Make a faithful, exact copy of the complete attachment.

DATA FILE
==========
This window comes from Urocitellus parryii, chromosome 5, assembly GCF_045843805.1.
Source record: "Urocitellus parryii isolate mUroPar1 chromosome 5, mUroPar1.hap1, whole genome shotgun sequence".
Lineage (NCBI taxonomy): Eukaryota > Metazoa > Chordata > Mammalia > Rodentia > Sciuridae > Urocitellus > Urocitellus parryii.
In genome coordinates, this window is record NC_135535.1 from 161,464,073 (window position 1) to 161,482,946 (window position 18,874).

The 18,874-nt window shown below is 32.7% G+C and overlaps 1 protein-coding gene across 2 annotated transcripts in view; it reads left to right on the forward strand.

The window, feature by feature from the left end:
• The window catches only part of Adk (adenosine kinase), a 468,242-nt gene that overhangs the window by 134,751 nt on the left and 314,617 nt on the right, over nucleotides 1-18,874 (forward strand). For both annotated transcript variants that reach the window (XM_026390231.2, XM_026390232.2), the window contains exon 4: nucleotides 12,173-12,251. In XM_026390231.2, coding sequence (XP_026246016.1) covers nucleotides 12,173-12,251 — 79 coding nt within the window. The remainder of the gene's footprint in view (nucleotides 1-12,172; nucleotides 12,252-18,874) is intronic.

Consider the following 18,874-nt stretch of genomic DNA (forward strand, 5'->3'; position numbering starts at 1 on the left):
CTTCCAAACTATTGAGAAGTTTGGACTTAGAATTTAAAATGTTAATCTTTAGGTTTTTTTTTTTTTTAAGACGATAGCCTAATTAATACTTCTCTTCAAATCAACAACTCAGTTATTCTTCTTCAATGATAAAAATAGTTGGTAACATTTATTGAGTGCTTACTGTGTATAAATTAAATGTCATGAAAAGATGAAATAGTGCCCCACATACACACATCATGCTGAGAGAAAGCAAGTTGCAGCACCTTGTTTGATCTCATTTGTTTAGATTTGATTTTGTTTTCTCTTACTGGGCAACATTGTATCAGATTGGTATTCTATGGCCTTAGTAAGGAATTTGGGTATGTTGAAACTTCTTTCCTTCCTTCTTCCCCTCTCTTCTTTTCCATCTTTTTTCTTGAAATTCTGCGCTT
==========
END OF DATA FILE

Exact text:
This window comes from Urocitellus parryii, chromosome 5, assembly GCF_045843805.1.
Source record: "Urocitellus parryii isolate mUroPar1 chromosome 5, mUroPar1.hap1, whole genome shotgun sequence".
Lineage (NCBI taxonomy): Eukaryota > Metazoa > Chordata > Mammalia > Rodentia > Sciuridae > Urocitellus > Urocitellus parryii.
In genome coordinates, this window is record NC_135535.1 from 161,464,073 (window position 1) to 161,482,946 (window position 18,874).

The 18,874-nt window shown below is 32.7% G+C and overlaps 1 protein-coding gene across 2 annotated transcripts in view; it reads left to right on the forward strand.

The window, feature by feature from the left end:
• The window catches only part of Adk (adenosine kinase), a 468,242-nt gene that overhangs the window by 134,751 nt on the left and 314,617 nt on the right, over nucleotides 1-18,874 (forward strand). For both annotated transcript variants that reach the window (XM_026390231.2, XM_026390232.2), the window contains exon 4: nucleotides 12,173-12,251. In XM_026390231.2, coding sequence (XP_026246016.1) covers nucleotides 12,173-12,251 — 79 coding nt within the window. The remainder of the gene's footprint in view (nucleotides 1-12,172; nucleotides 12,252-18,874) is intronic.

Consider the following 18,874-nt stretch of genomic DNA (forward strand, 5'->3'; position numbering starts at 1 on the left):
CTTCCAAACTATTGAGAAGTTTGGACTTAGAATTTAAAATGTTAATCTTTAGGTTTTTTTTTTTTTTAAGACGATAGCCTAATTAATACTTCTCTTCAAATCAACAACTCAGTTATTCTTCTTCAATGATAAAAATAGTTGGTAACATTTATTGAGTGCTTACTGTGTATAAATTAAATGTCATGAAAAGATGAAATAGTGCCCCACATACACACATCATGCTGAGAGAAAGCAAGTTGCAGCACCTTGTTTGATCTCATTTGTTTAGATTTGATTTTGTTTTCTCTTACTGGGCAACATTGTATCAGATTGGTATTCTATGGCCTTAGTAAGGAATTTGGGTATGTTGAAACTTCTTTCCTTCCTTCTTCCCCTCTCTTCTTTTCCATCTTTTTTCTTGAAATTCTGCGCTT